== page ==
Clinical characteristics: The findings in X-linked chondrodysplasia punctata 2 (CDPX2) range from fetal demise with multiple malformations and severe growth retardation to much milder manifestations, including females with no recognizable physical abnormalities. At least 95% of live-born individuals with CDPX2 are female. Characteristic features include growth deficiency; distinctive craniofacial appearance; chondrodysplasia punctata (stippling of the epiphyses of the long bones, vertebrae, trachea, and distal ends of the ribs); often asymmetric rhizomelic shortening of limbs; scoliosis; linear or blotchy scaling ichthyosis in the newborn; later appearance of linear or whorled atrophic patches involving hair follicles (follicular atrophoderma); coarse hair with scarring alopecia; and cataracts.
Diagnosis/testing: The diagnosis of CDPX2 is established in a female proband with: typical clinical findings, increased concentration of 8(9)-cholestenol and 8-dehydrocholesterol in plasma, scales from skin lesions, or cultured lymphoblasts or fibroblasts; and/or a heterozygous pathogenic variant in EBP identified by molecular genetic testing.
The diagnosis of CDPX2 is established in a male proband with: typical clinical findings, increased concentration of 8(9)-cholestenol and 8-dehydrocholesterol in plasma, scales from skin lesions, or cultured lymphoblasts or fibroblasts; and/or a hemizygous pathogenic variant in EBP identified by molecular genetic testing.
Management: Treatment of manifestations: Treatment is symptomatic and individualized. For individuals with typical CDPX2 diagnosed in the newborn period, the following are appropriate: orthopedic management of leg length discrepancy; frequent assessment of kyphoscoliosis; management of respiratory compromise as per pulmonologist; dermatologic management with emollients and keratolytics; sun protection; cataract extraction and correction of vision; standard interventions for hearing loss and hydronephrosis; family support.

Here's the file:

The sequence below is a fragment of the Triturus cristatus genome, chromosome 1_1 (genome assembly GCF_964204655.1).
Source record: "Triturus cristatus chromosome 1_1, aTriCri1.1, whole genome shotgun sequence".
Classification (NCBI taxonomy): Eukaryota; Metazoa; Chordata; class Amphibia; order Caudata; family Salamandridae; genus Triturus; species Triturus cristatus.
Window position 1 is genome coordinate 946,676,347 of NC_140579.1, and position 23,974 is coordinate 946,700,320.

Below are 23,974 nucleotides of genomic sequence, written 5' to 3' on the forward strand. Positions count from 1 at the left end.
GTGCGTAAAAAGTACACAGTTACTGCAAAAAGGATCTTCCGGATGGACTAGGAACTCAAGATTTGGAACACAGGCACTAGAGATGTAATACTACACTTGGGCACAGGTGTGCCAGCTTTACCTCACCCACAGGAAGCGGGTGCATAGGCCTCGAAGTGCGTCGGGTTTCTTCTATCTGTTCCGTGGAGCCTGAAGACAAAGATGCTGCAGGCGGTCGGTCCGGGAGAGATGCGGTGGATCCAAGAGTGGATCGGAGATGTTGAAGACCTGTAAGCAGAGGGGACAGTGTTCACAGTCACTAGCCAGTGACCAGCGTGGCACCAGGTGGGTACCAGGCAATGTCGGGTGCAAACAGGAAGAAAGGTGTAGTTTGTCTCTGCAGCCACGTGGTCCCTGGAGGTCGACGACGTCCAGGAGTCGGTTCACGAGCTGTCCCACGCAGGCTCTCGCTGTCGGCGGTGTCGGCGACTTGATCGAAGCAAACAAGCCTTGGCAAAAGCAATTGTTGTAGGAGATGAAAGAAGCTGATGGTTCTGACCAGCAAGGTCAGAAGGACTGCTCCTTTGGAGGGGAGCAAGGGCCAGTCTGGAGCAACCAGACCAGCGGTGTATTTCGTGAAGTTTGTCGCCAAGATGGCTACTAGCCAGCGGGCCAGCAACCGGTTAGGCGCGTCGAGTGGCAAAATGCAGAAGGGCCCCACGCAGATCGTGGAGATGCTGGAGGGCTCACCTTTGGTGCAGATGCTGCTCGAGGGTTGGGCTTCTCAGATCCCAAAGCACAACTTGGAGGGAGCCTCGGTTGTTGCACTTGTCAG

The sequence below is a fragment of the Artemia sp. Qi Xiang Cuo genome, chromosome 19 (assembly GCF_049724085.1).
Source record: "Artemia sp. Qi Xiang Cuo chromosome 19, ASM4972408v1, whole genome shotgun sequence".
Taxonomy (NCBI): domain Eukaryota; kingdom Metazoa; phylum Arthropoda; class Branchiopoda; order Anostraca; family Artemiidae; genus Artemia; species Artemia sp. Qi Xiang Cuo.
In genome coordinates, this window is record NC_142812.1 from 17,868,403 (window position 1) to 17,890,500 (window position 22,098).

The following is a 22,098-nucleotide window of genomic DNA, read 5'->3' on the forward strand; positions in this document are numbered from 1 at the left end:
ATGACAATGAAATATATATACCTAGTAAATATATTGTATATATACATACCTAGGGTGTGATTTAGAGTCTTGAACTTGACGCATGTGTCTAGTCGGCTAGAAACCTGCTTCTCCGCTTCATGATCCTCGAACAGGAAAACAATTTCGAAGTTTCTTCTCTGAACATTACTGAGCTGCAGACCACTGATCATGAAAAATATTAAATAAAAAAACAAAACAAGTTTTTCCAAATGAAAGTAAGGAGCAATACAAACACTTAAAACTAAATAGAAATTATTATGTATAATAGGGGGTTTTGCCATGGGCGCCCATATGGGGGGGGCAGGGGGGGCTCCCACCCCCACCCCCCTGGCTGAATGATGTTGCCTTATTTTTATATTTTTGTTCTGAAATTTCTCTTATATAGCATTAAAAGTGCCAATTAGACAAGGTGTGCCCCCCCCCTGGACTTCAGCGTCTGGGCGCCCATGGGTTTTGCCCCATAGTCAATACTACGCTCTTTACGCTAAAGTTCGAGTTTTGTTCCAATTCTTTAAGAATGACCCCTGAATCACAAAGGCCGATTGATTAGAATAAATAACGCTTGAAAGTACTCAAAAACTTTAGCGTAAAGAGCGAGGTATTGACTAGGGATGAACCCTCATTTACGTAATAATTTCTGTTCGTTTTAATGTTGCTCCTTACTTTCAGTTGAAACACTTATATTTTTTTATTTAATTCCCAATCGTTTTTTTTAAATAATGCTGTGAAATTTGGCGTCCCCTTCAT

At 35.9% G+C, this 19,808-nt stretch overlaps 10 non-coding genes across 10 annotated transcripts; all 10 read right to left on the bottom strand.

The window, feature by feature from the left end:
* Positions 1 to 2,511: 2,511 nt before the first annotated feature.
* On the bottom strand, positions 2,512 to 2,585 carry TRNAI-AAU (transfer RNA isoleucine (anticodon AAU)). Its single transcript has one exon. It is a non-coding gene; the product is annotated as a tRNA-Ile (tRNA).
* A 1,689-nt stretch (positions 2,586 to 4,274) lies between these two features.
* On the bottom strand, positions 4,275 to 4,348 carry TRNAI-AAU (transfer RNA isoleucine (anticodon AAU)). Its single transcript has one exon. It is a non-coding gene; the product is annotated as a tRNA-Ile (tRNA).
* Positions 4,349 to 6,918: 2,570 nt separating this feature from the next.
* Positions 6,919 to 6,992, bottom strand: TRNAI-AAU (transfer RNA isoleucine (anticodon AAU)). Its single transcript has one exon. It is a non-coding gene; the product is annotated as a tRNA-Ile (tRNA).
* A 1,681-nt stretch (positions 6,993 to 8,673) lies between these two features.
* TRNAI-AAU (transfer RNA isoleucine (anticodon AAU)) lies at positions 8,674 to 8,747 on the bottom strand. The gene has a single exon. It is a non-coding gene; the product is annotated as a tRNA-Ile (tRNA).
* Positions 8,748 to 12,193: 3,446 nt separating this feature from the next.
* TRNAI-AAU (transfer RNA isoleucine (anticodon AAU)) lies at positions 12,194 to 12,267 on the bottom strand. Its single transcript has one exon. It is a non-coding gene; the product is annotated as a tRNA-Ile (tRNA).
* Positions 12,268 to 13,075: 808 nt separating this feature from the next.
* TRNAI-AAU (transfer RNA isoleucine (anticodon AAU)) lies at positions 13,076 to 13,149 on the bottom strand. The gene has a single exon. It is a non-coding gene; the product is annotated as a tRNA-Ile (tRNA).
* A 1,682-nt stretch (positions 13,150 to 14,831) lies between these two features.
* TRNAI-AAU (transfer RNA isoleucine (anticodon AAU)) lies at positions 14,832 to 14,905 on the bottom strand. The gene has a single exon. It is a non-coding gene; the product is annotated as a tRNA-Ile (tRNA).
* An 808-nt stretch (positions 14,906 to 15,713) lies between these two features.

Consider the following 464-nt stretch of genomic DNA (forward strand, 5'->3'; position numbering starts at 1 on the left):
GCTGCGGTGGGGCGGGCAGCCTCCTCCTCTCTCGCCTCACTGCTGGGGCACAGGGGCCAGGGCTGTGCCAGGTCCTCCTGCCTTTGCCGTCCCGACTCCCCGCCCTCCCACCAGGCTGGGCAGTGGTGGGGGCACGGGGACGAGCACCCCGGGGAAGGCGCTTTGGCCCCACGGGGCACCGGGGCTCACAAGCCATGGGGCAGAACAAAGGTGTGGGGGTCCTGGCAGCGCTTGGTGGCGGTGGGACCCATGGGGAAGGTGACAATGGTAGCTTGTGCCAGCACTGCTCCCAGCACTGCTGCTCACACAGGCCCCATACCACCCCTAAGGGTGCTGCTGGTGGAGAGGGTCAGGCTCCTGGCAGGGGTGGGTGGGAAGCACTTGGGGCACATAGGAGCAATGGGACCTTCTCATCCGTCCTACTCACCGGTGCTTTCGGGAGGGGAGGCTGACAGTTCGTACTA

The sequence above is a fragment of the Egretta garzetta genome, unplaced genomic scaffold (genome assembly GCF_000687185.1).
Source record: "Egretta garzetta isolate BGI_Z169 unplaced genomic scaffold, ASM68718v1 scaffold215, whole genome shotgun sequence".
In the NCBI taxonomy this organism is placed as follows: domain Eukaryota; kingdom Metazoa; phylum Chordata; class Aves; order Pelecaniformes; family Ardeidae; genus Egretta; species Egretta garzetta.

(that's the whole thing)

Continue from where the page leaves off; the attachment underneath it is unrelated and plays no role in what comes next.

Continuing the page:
Surveillance: Regular orthopedic evaluations to monitor kyphoscoliosis, joint problems, and any leg length discrepancy; follow up with a dermatologist; regular follow up of ophthalmologic abnormalities; audiology evaluations as indicated; monitor hydronephrosis if present.
Agents/circumstances to avoid: Prolonged sun exposure for individuals with ichthyosis, who are at risk of dehydration secondary to overheating. Use of emollients (which are oil based) and direct sun exposure can lead to sunburn.
Genetic counseling: CDPX2 is inherited in an X-linked manner with early gestational male lethality. Women with an EBP germline pathogenic variant have a 50% chance of transmitting the pathogenic variant to each child: EBP pathogenic variants in sons are usually lethal; daughters will have a range of possible phenotypic expression. When the parents are clinically unaffected, the risk to the sibs of a proband appears to be low but greater than that of the general population. If the pathogenic variant cannot be detected in the DNA extracted from the leukocytes of either parent of the proband, three possible explanations are germline mosaicism, somatic mosaicism, or a de novo pathogenic variant in the proband. Prenatal diagnosis for pregnancies at increased risk is possible if the family-specific pathogenic variant is known.
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